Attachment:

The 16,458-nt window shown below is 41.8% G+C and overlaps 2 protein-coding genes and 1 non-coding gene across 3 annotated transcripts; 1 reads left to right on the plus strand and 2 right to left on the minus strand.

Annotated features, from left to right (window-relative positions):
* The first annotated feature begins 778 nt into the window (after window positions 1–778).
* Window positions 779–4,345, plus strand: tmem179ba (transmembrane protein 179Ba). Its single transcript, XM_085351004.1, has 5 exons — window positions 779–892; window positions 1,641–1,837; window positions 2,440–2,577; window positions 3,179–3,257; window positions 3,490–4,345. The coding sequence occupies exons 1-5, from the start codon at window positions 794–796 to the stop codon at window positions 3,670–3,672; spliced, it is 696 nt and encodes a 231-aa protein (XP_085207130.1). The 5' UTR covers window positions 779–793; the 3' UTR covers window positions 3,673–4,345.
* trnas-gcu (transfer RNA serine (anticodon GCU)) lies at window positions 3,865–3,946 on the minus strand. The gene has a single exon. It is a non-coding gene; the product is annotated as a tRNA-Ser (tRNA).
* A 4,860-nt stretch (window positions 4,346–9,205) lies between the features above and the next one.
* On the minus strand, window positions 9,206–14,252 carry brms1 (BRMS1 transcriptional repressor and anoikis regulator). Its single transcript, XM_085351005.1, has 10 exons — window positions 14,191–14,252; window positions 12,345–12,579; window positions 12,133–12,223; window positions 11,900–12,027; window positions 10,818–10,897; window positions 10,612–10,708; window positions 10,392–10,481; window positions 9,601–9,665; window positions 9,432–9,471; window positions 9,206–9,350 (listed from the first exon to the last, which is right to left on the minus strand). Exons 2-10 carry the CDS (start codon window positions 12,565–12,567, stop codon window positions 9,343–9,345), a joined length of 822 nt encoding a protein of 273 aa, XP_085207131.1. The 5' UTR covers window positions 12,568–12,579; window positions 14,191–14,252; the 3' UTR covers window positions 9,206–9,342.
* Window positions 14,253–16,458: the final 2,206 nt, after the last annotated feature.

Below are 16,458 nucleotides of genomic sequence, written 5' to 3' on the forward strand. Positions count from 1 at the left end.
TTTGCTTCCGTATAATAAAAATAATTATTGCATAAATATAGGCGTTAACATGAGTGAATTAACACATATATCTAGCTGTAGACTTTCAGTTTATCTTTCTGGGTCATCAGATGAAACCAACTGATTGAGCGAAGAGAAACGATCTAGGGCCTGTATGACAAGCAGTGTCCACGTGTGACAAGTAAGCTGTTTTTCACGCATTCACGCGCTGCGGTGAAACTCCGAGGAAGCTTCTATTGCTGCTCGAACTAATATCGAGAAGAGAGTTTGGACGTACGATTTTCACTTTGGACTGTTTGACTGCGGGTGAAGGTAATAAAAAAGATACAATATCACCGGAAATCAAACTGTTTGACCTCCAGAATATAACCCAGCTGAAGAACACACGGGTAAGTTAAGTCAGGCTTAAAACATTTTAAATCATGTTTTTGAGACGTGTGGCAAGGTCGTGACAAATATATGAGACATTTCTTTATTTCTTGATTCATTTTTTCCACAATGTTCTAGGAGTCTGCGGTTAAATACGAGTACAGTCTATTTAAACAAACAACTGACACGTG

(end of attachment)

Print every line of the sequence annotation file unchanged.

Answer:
The 16,458-nt window shown below is 41.8% G+C and overlaps 2 protein-coding genes and 1 non-coding gene across 3 annotated transcripts; 1 reads left to right on the plus strand and 2 right to left on the minus strand.

Annotated features, from left to right (window-relative positions):
* The first annotated feature begins 778 nt into the window (after window positions 1–778).
* Window positions 779–4,345, plus strand: tmem179ba (transmembrane protein 179Ba). Its single transcript, XM_085351004.1, has 5 exons — window positions 779–892; window positions 1,641–1,837; window positions 2,440–2,577; window positions 3,179–3,257; window positions 3,490–4,345. The coding sequence occupies exons 1-5, from the start codon at window positions 794–796 to the stop codon at window positions 3,670–3,672; spliced, it is 696 nt and encodes a 231-aa protein (XP_085207130.1). The 5' UTR covers window positions 779–793; the 3' UTR covers window positions 3,673–4,345.
* trnas-gcu (transfer RNA serine (anticodon GCU)) lies at window positions 3,865–3,946 on the minus strand. The gene has a single exon. It is a non-coding gene; the product is annotated as a tRNA-Ser (tRNA).
* A 4,860-nt stretch (window positions 4,346–9,205) lies between the features above and the next one.
* On the minus strand, window positions 9,206–14,252 carry brms1 (BRMS1 transcriptional repressor and anoikis regulator). Its single transcript, XM_085351005.1, has 10 exons — window positions 14,191–14,252; window positions 12,345–12,579; window positions 12,133–12,223; window positions 11,900–12,027; window positions 10,818–10,897; window positions 10,612–10,708; window positions 10,392–10,481; window positions 9,601–9,665; window positions 9,432–9,471; window positions 9,206–9,350 (listed from the first exon to the last, which is right to left on the minus strand). Exons 2-10 carry the CDS (start codon window positions 12,565–12,567, stop codon window positions 9,343–9,345), a joined length of 822 nt encoding a protein of 273 aa, XP_085207131.1. The 5' UTR covers window positions 12,568–12,579; window positions 14,191–14,252; the 3' UTR covers window positions 9,206–9,342.
* Window positions 14,253–16,458: the final 2,206 nt, after the last annotated feature.

Below are 16,458 nucleotides of genomic sequence, written 5' to 3' on the forward strand. Positions count from 1 at the left end.
TTTGCTTCCGTATAATAAAAATAATTATTGCATAAATATAGGCGTTAACATGAGTGAATTAACACATATATCTAGCTGTAGACTTTCAGTTTATCTTTCTGGGTCATCAGATGAAACCAACTGATTGAGCGAAGAGAAACGATCTAGGGCCTGTATGACAAGCAGTGTCCACGTGTGACAAGTAAGCTGTTTTTCACGCATTCACGCGCTGCGGTGAAACTCCGAGGAAGCTTCTATTGCTGCTCGAACTAATATCGAGAAGAGAGTTTGGACGTACGATTTTCACTTTGGACTGTTTGACTGCGGGTGAAGGTAATAAAAAAGATACAATATCACCGGAAATCAAACTGTTTGACCTCCAGAATATAACCCAGCTGAAGAACACACGGGTAAGTTAAGTCAGGCTTAAAACATTTTAAATCATGTTTTTGAGACGTGTGGCAAGGTCGTGACAAATATATGAGACATTTCTTTATTTCTTGATTCATTTTTTCCACAATGTTCTAGGAGTCTGCGGTTAAATACGAGTACAGTCTATTTAAACAAACAACTGACACGTG